Category Archives: preschool

“It was just so inappropriate!” The Accidental Peek at Preschool

“It was just so inappropriate!” The Accidental Peek at Preschool

My five-year-old saw a vulva at preschool.  And it scarred him.  Not because it was the first one he’s seen (his best friend is a little girl, and they’ve been two naked peas in a pod since they were 10 months old), but because it was At. School.

Now, lest you think I send my child to some completely depraved preschool with no adult supervision, this was just an accidental peep show.  A little girl with shorts way too small and apparently a preference for going commando.  Showing off by putting her legs over her head to join some “stinky butt” silliness one boy had started while they waited on a hallway couch for a turn at the bathroom.  And there it was – the inappropriate glimpse that made N afraid of this girl for the rest of time.

Something you should know about N: he cannot stand unpredictability.  And flashing your junk when you’re being too goofy at school is pretty much the height of unpredictability in his five-year-old mind.  Plus there was a series of not-listening incidents (gasp!), and a little bit of craziness during class time for the two weeks prior.  Which is funny considering N is the definition of crazy not-listening at home.  But not school.  School is where you behave the way your mother actually taught you.  Where you show the world you actually do understand what it means to be respectful and well-behaved.  Where you keep your legs below your ears and your body parts in your pants.

The first I heard of this whole thing was from my mom.  While hanging out at her house one afternoon shortly after the incident, he told Grandma there was a girl at school that he was afraid to talk to.  We assumed he had a crush.  So of course I pestered him a bit.  “Are you afraid because you like her?” No.  “Are you afraid because she was mean to you?” No.  “Are you afraid because she said something that you didn’t like?”  No.

And then he hid under a blanket and said she did something that made him really uncomfortable and afraid and sick to his stomach, and he didn’t want to tell me.  Which meant he HAD to tell me immediately, and I would do anything to get it out of him, because at this point I was certain he had been molested in a closet and would need years of counseling to recover.  So after some major “you can tell Mama, I won’t be mad,” with my heart pounding and worst-case scenarios racing through my mind, he blurted out the story in a speedy whisper.  Ending with “And we saw the side of her bottom, and even her vagina! And it was just so….so inappropriate!”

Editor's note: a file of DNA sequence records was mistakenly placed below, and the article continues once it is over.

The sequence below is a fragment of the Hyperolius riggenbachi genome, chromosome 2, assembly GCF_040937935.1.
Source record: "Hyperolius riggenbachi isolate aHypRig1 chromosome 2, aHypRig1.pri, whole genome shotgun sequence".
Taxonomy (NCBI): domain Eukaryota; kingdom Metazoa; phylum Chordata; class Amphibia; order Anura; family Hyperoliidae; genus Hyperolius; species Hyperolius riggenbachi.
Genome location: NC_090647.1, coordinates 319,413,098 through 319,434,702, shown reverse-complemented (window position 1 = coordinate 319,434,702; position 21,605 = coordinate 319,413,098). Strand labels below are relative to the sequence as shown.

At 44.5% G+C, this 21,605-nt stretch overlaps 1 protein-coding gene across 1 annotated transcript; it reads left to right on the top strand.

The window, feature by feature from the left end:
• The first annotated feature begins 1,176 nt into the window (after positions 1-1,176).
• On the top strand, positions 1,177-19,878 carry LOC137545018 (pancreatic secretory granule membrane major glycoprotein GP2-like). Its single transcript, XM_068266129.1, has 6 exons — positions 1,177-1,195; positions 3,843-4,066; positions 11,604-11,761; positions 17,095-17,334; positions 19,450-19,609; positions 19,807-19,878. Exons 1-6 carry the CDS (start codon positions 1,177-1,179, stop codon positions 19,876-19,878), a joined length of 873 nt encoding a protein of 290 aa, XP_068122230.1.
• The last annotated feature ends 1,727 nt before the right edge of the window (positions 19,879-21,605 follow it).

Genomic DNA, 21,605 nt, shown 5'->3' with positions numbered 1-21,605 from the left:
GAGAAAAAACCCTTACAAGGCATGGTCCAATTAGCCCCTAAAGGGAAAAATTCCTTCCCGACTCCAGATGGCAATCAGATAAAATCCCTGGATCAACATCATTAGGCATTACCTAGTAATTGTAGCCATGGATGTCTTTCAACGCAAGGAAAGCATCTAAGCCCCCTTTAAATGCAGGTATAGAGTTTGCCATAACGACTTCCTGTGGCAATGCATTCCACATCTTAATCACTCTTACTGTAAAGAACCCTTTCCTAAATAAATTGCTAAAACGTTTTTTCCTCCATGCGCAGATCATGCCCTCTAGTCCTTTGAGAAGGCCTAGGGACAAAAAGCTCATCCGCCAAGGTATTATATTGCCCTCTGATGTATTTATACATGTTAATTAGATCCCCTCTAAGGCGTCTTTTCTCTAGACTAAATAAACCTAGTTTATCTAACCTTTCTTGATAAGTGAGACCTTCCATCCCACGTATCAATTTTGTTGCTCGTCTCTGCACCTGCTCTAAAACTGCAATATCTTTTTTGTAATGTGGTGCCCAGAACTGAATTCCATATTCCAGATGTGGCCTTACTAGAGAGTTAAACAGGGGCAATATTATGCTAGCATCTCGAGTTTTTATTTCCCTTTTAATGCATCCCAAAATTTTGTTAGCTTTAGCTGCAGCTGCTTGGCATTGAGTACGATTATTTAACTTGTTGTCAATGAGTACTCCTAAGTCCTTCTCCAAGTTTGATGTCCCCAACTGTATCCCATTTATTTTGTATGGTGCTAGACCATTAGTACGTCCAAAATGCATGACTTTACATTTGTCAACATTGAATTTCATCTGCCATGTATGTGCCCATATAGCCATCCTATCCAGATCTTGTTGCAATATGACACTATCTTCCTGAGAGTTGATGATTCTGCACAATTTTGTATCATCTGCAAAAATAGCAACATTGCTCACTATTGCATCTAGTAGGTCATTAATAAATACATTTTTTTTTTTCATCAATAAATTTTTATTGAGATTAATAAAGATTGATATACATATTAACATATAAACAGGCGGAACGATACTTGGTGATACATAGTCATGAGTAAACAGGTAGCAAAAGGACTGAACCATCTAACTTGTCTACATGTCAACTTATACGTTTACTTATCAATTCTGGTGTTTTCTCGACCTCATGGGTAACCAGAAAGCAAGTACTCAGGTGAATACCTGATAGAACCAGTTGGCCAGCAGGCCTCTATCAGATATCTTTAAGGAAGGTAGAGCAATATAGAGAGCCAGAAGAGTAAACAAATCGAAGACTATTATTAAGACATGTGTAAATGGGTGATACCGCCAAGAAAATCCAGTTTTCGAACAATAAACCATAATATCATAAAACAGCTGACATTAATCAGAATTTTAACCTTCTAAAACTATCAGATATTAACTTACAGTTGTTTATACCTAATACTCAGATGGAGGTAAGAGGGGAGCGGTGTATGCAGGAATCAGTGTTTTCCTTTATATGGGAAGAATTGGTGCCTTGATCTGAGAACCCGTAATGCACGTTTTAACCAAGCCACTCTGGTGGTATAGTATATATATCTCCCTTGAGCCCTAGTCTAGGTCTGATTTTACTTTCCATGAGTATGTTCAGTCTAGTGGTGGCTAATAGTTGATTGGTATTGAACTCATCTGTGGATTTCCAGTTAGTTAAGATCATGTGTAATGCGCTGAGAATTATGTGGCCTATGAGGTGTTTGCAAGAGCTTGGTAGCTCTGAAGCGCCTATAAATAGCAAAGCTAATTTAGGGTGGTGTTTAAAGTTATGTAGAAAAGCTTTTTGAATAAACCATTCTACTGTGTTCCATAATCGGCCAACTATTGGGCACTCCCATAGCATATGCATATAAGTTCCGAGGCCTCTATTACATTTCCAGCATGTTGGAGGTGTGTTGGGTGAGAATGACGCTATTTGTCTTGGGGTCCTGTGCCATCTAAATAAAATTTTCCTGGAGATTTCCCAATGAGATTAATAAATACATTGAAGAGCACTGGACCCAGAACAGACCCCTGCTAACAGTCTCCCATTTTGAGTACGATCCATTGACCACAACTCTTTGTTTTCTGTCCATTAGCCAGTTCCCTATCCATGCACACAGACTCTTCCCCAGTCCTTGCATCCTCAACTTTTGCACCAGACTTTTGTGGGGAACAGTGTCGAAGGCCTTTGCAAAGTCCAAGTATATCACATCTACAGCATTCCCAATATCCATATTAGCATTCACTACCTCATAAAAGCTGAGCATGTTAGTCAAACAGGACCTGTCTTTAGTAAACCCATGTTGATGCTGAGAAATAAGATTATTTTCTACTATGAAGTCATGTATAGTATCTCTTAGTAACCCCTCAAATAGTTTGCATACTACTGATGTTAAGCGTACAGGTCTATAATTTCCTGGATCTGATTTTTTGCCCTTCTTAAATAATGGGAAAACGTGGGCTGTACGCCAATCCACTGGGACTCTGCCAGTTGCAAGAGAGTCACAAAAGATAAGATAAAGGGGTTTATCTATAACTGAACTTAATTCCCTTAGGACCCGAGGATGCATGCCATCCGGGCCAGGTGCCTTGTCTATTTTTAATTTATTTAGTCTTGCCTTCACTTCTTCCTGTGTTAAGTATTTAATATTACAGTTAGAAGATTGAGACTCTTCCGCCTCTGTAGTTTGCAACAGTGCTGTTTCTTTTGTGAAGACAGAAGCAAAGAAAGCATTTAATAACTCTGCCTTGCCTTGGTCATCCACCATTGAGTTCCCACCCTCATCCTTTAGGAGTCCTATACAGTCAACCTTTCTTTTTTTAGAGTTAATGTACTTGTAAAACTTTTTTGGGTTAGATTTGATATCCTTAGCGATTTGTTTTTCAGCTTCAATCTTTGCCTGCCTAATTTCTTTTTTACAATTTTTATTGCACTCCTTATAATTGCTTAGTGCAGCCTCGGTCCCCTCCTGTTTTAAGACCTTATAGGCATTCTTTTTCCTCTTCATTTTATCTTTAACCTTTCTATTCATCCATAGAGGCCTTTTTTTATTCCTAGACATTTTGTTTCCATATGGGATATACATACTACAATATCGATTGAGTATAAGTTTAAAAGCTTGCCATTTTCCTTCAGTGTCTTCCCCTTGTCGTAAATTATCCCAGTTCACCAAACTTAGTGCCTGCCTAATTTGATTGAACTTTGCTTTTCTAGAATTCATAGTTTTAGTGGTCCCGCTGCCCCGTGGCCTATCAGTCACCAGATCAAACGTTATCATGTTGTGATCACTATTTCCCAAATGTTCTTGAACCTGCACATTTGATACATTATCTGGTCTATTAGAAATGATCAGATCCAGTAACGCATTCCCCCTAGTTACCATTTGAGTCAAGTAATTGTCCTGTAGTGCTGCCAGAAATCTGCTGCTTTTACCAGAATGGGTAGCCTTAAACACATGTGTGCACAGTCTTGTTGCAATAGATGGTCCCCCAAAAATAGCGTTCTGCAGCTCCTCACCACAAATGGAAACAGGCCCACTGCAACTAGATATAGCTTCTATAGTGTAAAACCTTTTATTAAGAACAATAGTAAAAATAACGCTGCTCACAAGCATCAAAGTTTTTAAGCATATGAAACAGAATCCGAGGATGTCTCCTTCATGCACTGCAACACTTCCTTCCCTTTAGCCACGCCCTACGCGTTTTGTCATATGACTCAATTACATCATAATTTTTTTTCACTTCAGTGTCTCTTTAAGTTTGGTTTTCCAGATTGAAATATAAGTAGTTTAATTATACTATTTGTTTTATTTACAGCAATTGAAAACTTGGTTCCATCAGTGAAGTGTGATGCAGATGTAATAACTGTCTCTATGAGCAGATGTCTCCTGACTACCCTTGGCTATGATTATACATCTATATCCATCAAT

I stifled a relieved laugh and agreed with him.  That was pretty inappropriate!  And it’s good to tell Mama when things give you an uncomfortable sick-to-your-stomach feeling.  But maybe we need to work a little on handling life’s unpredictability.  Because if he can’t handle a precocious little girl at preschool, he’s got a long, long life ahead of him.


As a side note, this was just one more time I’m so glad I’ve taught my children to see bodies as a normal thing and to talk about body parts properly.  We could talk about the parts he saw without being uncomfortable using the correct words, and his only shame came from being scared of what she would do next, not because he was exposed to half a vulva.  Because bodies are just bodies in our house, as I really think it should be.  

Don’t Mind Me


Blogging today over at get born magazine about being the New Mom at preschool!

Don’t Mind Me

Blogged by Kayenta on February 22, 2012

While I could write all day about my anxiety that one of the other children at my son’s preschool will be unkind to him, this post is not about kid-on-kid hostility.  This post is about moms.  Popular preschool moms, to be specific… read more